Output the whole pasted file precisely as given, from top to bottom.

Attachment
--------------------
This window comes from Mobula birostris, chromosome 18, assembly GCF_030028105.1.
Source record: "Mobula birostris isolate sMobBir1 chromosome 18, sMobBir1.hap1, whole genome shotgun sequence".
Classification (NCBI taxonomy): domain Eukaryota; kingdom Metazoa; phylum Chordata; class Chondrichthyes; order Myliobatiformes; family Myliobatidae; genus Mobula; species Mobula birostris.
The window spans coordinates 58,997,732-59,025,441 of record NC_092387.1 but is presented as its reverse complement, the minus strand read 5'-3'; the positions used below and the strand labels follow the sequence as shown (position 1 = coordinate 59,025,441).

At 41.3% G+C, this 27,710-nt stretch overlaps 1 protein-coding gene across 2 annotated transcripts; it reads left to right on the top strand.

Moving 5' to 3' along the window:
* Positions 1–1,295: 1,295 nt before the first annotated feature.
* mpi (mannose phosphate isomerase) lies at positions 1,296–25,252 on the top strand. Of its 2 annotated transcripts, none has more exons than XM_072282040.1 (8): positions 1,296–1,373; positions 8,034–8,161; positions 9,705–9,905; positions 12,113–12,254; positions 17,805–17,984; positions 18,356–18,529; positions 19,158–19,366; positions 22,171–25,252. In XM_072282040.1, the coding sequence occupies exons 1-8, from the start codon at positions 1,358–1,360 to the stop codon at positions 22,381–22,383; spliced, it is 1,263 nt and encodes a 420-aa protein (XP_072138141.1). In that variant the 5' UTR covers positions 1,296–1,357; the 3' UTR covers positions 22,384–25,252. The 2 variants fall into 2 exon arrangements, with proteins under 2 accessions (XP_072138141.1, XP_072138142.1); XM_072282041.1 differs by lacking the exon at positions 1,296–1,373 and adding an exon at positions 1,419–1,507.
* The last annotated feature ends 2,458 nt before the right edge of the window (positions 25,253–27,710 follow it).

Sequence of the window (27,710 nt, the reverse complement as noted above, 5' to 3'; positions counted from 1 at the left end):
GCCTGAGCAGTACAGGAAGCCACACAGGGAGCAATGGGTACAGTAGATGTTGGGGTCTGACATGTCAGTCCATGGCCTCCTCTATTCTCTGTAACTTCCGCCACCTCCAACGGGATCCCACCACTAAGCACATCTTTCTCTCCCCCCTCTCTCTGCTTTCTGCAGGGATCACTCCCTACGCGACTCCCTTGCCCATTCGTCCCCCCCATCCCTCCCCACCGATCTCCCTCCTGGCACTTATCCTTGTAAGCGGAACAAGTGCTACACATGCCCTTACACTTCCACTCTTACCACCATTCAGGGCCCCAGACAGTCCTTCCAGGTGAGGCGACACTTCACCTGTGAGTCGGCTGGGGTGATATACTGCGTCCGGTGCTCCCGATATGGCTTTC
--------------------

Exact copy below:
This window comes from Mobula birostris, chromosome 18, assembly GCF_030028105.1.
Source record: "Mobula birostris isolate sMobBir1 chromosome 18, sMobBir1.hap1, whole genome shotgun sequence".
Classification (NCBI taxonomy): domain Eukaryota; kingdom Metazoa; phylum Chordata; class Chondrichthyes; order Myliobatiformes; family Myliobatidae; genus Mobula; species Mobula birostris.
The window spans coordinates 58,997,732-59,025,441 of record NC_092387.1 but is presented as its reverse complement, the minus strand read 5'-3'; the positions used below and the strand labels follow the sequence as shown (position 1 = coordinate 59,025,441).

At 41.3% G+C, this 27,710-nt stretch overlaps 1 protein-coding gene across 2 annotated transcripts; it reads left to right on the top strand.

Moving 5' to 3' along the window:
* Positions 1–1,295: 1,295 nt before the first annotated feature.
* mpi (mannose phosphate isomerase) lies at positions 1,296–25,252 on the top strand. Of its 2 annotated transcripts, none has more exons than XM_072282040.1 (8): positions 1,296–1,373; positions 8,034–8,161; positions 9,705–9,905; positions 12,113–12,254; positions 17,805–17,984; positions 18,356–18,529; positions 19,158–19,366; positions 22,171–25,252. In XM_072282040.1, the coding sequence occupies exons 1-8, from the start codon at positions 1,358–1,360 to the stop codon at positions 22,381–22,383; spliced, it is 1,263 nt and encodes a 420-aa protein (XP_072138141.1). In that variant the 5' UTR covers positions 1,296–1,357; the 3' UTR covers positions 22,384–25,252. The 2 variants fall into 2 exon arrangements, with proteins under 2 accessions (XP_072138141.1, XP_072138142.1); XM_072282041.1 differs by lacking the exon at positions 1,296–1,373 and adding an exon at positions 1,419–1,507.
* The last annotated feature ends 2,458 nt before the right edge of the window (positions 25,253–27,710 follow it).

Sequence of the window (27,710 nt, the reverse complement as noted above, 5' to 3'; positions counted from 1 at the left end):
GCCTGAGCAGTACAGGAAGCCACACAGGGAGCAATGGGTACAGTAGATGTTGGGGTCTGACATGTCAGTCCATGGCCTCCTCTATTCTCTGTAACTTCCGCCACCTCCAACGGGATCCCACCACTAAGCACATCTTTCTCTCCCCCCTCTCTCTGCTTTCTGCAGGGATCACTCCCTACGCGACTCCCTTGCCCATTCGTCCCCCCCATCCCTCCCCACCGATCTCCCTCCTGGCACTTATCCTTGTAAGCGGAACAAGTGCTACACATGCCCTTACACTTCCACTCTTACCACCATTCAGGGCCCCAGACAGTCCTTCCAGGTGAGGCGACACTTCACCTGTGAGTCGGCTGGGGTGATATACTGCGTCCGGTGCTCCCGATATGGCTTTC